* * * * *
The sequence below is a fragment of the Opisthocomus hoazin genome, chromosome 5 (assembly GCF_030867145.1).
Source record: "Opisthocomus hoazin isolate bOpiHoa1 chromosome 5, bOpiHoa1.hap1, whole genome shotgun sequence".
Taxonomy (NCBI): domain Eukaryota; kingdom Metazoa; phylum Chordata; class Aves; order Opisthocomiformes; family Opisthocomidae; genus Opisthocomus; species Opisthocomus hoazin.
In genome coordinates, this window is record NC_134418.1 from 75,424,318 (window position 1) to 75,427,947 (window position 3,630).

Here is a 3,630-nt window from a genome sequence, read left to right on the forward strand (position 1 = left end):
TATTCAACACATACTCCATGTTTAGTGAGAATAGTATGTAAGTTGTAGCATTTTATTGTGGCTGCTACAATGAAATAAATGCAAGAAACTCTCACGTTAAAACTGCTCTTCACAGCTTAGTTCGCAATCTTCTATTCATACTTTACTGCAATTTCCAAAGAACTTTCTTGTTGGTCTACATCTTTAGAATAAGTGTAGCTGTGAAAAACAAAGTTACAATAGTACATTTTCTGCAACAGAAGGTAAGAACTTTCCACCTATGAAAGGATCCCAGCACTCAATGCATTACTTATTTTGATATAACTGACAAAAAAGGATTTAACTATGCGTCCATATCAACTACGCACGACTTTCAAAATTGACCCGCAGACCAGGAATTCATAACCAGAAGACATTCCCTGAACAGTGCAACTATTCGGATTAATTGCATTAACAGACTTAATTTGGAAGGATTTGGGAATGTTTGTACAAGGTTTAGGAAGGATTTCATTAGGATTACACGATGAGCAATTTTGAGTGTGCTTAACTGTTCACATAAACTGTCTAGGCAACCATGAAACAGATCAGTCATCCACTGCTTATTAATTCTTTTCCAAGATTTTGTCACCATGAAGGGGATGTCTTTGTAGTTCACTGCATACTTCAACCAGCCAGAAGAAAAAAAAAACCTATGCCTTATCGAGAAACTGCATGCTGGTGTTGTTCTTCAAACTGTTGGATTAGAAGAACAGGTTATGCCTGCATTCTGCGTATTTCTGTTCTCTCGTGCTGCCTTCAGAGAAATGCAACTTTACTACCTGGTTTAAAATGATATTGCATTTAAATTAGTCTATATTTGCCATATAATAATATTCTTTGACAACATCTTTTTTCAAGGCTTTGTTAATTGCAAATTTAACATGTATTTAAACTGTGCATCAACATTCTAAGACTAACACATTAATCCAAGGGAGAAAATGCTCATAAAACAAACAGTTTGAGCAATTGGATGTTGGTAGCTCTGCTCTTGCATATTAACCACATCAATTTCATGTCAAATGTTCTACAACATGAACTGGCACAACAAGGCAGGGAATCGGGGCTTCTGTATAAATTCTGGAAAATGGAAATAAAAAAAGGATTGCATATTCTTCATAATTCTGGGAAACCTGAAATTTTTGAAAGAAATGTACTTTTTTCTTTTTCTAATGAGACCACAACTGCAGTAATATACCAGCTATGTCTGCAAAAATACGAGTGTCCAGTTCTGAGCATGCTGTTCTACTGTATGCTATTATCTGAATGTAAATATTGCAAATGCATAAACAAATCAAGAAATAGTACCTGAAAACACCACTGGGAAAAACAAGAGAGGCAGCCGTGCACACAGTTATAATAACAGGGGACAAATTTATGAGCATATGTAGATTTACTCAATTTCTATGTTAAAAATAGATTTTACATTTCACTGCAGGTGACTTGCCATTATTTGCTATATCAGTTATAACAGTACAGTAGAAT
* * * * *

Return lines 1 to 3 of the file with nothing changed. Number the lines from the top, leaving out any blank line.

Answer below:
The sequence below is a fragment of the Opisthocomus hoazin genome, chromosome 5 (assembly GCF_030867145.1).
Source record: "Opisthocomus hoazin isolate bOpiHoa1 chromosome 5, bOpiHoa1.hap1, whole genome shotgun sequence".
Taxonomy (NCBI): domain Eukaryota; kingdom Metazoa; phylum Chordata; class Aves; order Opisthocomiformes; family Opisthocomidae; genus Opisthocomus; species Opisthocomus hoazin.